When it comes to the costs involved in running a law firm, renting office space is one of the biggest elements; usually the second highest cost, after paying staff. So it is not surprising that as leases come up for renewal, law firms are asking themselves whether it is money well spent.
In recent weeks and months we have seen a flurry of announcements that law firms are cutting their office space, and in some cases abandoning the traditional office altogether. It might be saving hundreds of thousands a year, but it is not entirely about the money. Having been forced into remote working by the impact of Covid-19, a significant proportion of the profession have decided that they prefer things that way, at least for part of the week. For some, it is what they had been seeking for a long time anyway, but it took a pandemic for their law firm employer to open itself up to the idea. Others may have been perfectly content to work in the office but, having made the switch, have found they enjoy home working more than expected.
So, from a law firm perspective, restructuring working practices to allow for more remote working on a permanent basis and thereby creating big savings on real estate costs seems like a ‘win, win’. Many firms will still keep a scaled-down office, to ensure that lawyers still have somewhere to meet clients, hold team activities and use a desk on an ad hoc basis. But while law firm bosses stare gleefully at their balance sheets, are they failing to notice a looming existential threat further down the line?
While many lawyers do prefer working from home, cutting out the gruelling daily commute and often getting to spend more time with family, it does not suit everyone. For some, home working means isolation and poor mental health. For others, with no quiet place to work, it means stress and a lack of separation between work and home life. But more broadly, there is an entire category of the law firm workforce for whom remote working could prove hugely detrimental: trainee and junior lawyers in the early stages of their legal career.
If everyone in the firm is working from disparate locations, junior members of the practice miss out on all that insight and knowledge that they used to gain from being in the office – listening to those around them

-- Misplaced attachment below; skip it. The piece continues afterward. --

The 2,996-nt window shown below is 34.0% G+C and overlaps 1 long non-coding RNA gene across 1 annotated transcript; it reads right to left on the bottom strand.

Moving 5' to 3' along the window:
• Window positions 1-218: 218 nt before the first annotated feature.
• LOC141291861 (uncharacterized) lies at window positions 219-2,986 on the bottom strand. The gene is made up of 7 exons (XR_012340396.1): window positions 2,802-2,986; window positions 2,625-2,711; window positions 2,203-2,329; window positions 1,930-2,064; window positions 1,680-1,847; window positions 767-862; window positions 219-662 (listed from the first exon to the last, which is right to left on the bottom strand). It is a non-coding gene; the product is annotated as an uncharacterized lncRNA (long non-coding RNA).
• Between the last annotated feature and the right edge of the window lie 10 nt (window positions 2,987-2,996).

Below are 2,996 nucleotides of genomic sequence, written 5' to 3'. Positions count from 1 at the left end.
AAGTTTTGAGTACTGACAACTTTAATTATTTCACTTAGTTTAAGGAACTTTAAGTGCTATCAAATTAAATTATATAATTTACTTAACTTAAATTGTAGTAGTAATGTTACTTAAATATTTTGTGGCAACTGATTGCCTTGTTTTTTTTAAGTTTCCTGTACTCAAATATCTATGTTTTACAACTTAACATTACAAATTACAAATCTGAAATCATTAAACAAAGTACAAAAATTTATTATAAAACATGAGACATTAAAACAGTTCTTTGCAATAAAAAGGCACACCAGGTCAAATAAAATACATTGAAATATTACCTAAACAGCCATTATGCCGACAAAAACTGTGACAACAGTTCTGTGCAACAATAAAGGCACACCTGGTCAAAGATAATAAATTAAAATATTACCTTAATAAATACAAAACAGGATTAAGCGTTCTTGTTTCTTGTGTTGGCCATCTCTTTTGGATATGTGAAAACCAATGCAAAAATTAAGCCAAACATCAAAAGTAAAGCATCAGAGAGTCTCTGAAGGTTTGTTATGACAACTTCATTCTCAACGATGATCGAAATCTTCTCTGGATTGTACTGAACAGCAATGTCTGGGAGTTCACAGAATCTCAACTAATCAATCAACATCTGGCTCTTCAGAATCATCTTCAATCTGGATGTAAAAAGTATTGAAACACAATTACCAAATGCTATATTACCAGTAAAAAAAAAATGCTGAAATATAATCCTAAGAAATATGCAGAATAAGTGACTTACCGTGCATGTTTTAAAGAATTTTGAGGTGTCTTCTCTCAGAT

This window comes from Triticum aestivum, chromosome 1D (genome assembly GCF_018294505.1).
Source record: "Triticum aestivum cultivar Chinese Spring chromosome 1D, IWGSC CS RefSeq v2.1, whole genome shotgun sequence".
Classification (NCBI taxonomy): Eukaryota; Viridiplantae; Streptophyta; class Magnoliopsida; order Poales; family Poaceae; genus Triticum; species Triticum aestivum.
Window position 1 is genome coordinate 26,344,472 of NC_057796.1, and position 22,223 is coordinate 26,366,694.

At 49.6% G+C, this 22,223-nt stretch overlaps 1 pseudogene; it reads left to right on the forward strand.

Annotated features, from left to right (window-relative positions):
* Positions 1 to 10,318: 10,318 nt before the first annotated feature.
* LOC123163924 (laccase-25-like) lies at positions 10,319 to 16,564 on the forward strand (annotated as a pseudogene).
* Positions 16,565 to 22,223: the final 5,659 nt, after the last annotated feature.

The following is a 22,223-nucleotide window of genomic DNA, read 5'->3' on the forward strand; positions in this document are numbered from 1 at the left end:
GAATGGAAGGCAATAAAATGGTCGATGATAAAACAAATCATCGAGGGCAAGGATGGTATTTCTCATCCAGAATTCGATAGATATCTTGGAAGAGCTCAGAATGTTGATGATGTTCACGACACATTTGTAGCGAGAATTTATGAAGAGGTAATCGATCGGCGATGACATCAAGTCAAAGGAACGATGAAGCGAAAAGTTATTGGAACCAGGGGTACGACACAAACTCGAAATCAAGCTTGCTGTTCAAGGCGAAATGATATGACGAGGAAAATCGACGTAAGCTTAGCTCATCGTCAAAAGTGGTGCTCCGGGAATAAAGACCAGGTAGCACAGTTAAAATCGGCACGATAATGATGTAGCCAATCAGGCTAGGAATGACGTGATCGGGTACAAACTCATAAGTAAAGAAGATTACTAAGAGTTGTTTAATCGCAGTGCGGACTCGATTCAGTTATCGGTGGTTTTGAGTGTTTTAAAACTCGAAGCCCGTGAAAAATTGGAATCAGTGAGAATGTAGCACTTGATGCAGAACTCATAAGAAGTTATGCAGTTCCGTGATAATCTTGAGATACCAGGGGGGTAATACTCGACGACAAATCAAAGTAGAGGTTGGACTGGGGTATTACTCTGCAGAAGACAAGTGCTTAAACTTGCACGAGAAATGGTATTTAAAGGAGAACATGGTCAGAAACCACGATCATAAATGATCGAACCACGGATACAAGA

Why is remote working such a problem for them? The obvious point is that younger people are far less likely to have a spare room or pleasant garden office from which to work. But there is also a much bigger issue that puts the long-term viability of any firm at risk. It is about one of the key ways that young lawyers learn their trade: through osmosis. Yes, new lawyers still receive training and supervision from managers when working remotely, and perhaps they will benefit from plenty of direct interaction with their supervisor. But if everyone in the firm is working from disparate locations, junior members of the practice miss out on all that insight and knowledge that they used to gain from being in the office – listening to those around them.
Junior lawyers might be given a training course on client relationships, for example. But is that really as good as hearing the senior lawyers around them speaking to clients on the telephone? Listening to those conversations helps rookie lawyers to learn the appropriate tone, the extent of introductory small talk, the subtle ways of bringing the discussion back to the main point, the polite way to let a client know that their suggested idea is a complete non-starter in the eyes of the law. They learn the balance that a good divorce lawyer strikes between listening sympathetically to a distraught client and maintaining appropriate professional distance. They hear how an experienced conveyancer takes the heat out of phone calls with clients frustrated by the process. They glean what tone a litigator should take when they call their opponent to sound them out over a settlement deal.
These are the soft skills that lawyers learn as they go along and develop with experience. But without the chance to regularly see and hear colleagues putting them into action, younger lawyers will have to work it all out for themselves. Not only is that harder, but the results are likely to be less good, and more inconsistent throughout the firm, with no coherent culture.
In 2021, the notion of all lawyers returning to the office full-time is inconceivable and (for most) undesirable. But when deciding where the balance lies, who should come to the office and how often, the osmosis factor for junior staff should not be forgotten. The real value in a law firm lies in its people, not its property. Seeking immediate financial gains from reducing the office footprint could prove a very false economy in the long term.
Rachel Rothwell is editor of Gazette sister magazine Litigation Funding, the essential guide to finance and costs. For subscription details, tel: 020 8049 3890, or click here.